||This article's tone or style may not reflect the encyclopedic tone used on Wikipedia. (January 2012)|
|Undersecretary of Commerce for Oceans and Atmosphere
Administrator of the National Oceanic and Atmospheric Administration
March 20, 2009
|Preceded by||William Brennan (Acting)|
December 4, 1947 |
Denver, Colorado, U.S.
|Alma mater||Colorado College
Dr. Jane Lubchenco (born December 4, 1947) is a Ukrainian-American environmental scientist and marine ecologist. On March 19, 2009, she was confirmed by the U.S. Senate as the first woman to serve as the administrator of the National Oceanic and Atmospheric Administration (NOAA).
While performing duties as head of NOAA, Dr. Lubchenco, The Wayne and Gladys Valley Professor of Marine Biology and Oregon State University Distinguished Professor of Zoology, has taken a leave of absence from her work at the university. She grew up in Colorado, received her undergraduate degree from Colorado College in 1969, received her PhD and taught at Harvard University.
Lubchenco's research interests include biodiversity, climate change, sustainability science, and the state of the oceans. She has received numerous awards, including a MacArthur Fellowship, a Pew Fellowship, eight honorary degrees (including one from Princeton University), the 8th Annual Heinz Award in the Environment (2002), and the Nierenberg Prize for Science in the Public Interest from the Scripps Institution of Oceanography (2003). She served as president of the American Association for the Advancement of Science for the year 1997.
Following her confirmation to head NOAA and to serve as Under Secretary of Commerce for Oceans and Atmosphere, Lubchenco declared that science would guide the agency and that she expects it to play a role in developing a green economy.
Early life and education 
Jane Lubchenco was born on 4 December 1947 in Denver, Colorado, the oldest of six sisters. She attended St. Mary’s Academy, a Catholic high school. Lubchenco studied at Colorado College in Colorado Springs. While enrolled in a summer class at the Marine Biological Laboratory in Woods Hole, Massachusetts, she discovered a love for biology and found a passion for “invertebrates and research”. She graduated with a B.S. in Biology in 1969 and began attending grad school to study marine science the same year at the University of Washington. Talk amongst her fellow graduate students convinced Lubchenco to begin work on a thesis which combined evolutionary theory and real-world experimentation. She began investigating the use of resources and competition among sea stars. While working on researching her thesis, she met fellow grad student Bruce Menge, who was also doing work on sea stars. The two were soon married and Jane graduated with her M.S. in Zoology in 1971. She then moved to Harvard University to pursue her PhD while her husband worked as a professor in at the University of Massachusetts Boston.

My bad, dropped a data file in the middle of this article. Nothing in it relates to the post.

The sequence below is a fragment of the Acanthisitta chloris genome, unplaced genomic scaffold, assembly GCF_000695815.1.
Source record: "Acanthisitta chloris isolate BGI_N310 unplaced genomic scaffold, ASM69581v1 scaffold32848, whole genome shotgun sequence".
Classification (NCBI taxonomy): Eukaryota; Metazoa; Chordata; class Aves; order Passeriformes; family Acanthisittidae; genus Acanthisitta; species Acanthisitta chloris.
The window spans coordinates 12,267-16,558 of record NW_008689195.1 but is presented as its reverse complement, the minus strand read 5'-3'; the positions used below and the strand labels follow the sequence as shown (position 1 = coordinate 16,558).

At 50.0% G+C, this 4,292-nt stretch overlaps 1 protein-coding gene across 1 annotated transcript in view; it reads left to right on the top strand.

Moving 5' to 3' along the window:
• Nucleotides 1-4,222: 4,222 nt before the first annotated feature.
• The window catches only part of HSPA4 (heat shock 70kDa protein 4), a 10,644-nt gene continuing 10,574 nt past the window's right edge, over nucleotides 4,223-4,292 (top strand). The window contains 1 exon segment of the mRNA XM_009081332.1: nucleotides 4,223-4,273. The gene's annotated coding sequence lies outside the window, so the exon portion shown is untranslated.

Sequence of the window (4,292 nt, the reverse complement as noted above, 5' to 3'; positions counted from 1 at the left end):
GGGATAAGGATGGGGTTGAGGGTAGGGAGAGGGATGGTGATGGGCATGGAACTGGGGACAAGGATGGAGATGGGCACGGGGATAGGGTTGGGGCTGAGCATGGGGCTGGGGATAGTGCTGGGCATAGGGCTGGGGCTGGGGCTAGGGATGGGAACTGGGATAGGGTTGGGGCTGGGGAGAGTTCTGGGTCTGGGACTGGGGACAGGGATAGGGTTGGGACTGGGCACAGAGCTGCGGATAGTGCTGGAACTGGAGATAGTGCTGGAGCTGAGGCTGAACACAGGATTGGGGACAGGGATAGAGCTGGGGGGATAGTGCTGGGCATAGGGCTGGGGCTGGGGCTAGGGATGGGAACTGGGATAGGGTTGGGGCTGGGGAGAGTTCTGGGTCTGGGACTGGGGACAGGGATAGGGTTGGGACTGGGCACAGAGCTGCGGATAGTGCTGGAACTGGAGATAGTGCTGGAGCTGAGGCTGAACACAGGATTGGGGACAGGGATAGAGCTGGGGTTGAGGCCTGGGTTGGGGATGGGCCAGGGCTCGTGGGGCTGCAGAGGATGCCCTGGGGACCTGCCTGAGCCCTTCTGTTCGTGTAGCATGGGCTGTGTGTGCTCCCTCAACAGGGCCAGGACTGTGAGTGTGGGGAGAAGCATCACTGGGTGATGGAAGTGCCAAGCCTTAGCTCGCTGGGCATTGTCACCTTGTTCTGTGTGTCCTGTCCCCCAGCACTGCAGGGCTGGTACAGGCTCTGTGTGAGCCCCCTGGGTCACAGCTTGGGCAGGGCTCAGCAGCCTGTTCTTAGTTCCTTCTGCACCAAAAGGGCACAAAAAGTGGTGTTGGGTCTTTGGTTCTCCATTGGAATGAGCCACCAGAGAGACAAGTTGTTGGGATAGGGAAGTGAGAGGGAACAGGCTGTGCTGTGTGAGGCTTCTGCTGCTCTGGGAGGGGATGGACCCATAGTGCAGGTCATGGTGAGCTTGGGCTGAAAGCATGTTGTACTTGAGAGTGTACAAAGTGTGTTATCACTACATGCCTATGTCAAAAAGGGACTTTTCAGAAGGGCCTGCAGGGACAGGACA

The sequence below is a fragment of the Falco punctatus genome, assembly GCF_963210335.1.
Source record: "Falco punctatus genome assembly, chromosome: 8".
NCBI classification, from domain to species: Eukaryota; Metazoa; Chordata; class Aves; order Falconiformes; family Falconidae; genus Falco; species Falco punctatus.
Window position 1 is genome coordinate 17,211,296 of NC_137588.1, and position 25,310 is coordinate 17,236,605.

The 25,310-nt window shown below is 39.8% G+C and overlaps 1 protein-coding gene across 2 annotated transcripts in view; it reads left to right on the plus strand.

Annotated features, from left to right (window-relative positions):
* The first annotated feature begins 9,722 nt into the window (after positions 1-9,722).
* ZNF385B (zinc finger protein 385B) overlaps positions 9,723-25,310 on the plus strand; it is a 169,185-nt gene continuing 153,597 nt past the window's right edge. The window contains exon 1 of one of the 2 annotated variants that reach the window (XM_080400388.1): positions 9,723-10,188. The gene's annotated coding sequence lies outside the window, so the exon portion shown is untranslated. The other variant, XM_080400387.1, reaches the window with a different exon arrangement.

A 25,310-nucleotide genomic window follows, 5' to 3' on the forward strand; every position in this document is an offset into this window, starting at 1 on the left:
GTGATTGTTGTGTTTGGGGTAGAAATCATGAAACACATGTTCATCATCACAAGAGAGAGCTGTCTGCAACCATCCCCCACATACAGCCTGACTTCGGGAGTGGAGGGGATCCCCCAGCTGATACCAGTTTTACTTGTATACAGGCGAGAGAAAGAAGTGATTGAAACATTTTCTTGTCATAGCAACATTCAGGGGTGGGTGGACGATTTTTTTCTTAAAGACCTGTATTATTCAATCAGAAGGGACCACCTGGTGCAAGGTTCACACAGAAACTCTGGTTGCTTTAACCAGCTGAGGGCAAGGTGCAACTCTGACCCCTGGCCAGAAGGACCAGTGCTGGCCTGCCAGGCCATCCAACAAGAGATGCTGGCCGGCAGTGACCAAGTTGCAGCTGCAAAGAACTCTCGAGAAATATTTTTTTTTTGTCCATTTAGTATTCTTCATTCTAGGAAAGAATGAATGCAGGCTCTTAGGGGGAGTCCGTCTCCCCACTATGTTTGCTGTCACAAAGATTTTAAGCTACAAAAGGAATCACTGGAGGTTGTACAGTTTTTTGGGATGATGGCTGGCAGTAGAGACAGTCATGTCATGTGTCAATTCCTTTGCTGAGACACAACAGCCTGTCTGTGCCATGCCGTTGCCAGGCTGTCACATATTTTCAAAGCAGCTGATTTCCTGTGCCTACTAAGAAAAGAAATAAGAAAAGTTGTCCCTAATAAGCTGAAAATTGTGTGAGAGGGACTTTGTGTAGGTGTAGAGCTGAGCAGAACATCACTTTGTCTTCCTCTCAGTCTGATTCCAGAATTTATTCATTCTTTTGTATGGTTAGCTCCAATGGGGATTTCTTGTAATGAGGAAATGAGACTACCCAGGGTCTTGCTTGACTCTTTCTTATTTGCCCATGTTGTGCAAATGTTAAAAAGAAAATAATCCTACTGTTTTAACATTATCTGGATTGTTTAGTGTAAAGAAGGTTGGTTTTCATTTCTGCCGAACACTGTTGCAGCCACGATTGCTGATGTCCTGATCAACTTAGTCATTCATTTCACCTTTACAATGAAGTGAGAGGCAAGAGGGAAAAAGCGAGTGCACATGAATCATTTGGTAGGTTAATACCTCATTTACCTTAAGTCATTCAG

Academic career 
After obtaining her PhD in 1975, Dr. Lubchenco worked as an assistant professor at Harvard University until 1977, taking some time in 1976 to complete a visiting professorship at the University of the West Indies in Kingston, Jamaica. In 1977, she and her husband moved to Oregon State University in Corvallis, Oregon, where she spent the next thirty years teaching, moving up from assistant professor (1977–1982) to an associate professor (1982–1988) to full professor in 1988. Dr. Lubchenco served as head of the zoology department from 1989-1992. In 1993, she was made a distinguished professor and in 1995 she was given the title of Wayne and Gladys Valley Professor of Marine Biology. That same year she began her teaching relationship with the University of Canterbury in Christchurch, New Zealand. One of most remarkable aspects of Dr. Lubchenco’s position at Oregon State University was the arrangement worked out between Dr. Lubchenco and her husband and the university in 1977. The arrangement made them both part-time professors giving them time to raise a family as well as continue with their now split research on intertidal species. Dr. Lubchenco remained at Oregon State University until 2009.
Professional career 
Dr. Lubchenco accomplished many other things while she was teaching, such as working as a research associate for the Smithsonian Institution from 1978–1984, spending time at the Pontifical Catholic University of Chile in Santiago, Chile in 1986, as well as spending time at the Institute of Oceanography, Academica Sinica in Qingdao, China in for part of 1987. In all aspects of her career, Dr. Lubchenco has always put an emphasis on real-world experimentation and communication between the scientific community and the rest of society. She served as President for the Ecological Society of America from 1992–1993 and in 1997 gave an address in which she outlined a social contract to be established between scientists and the public. In 1998, she founded the Aldo Leopold Leadership Program, which is a training program for ecologists in communicating their research to the media and the policymakers in plain English. The following year, she co-founded COMPASS or the Communication Partnership for Science and Sea, an organization dedicated to educating the policy makers about the oceanic ecology.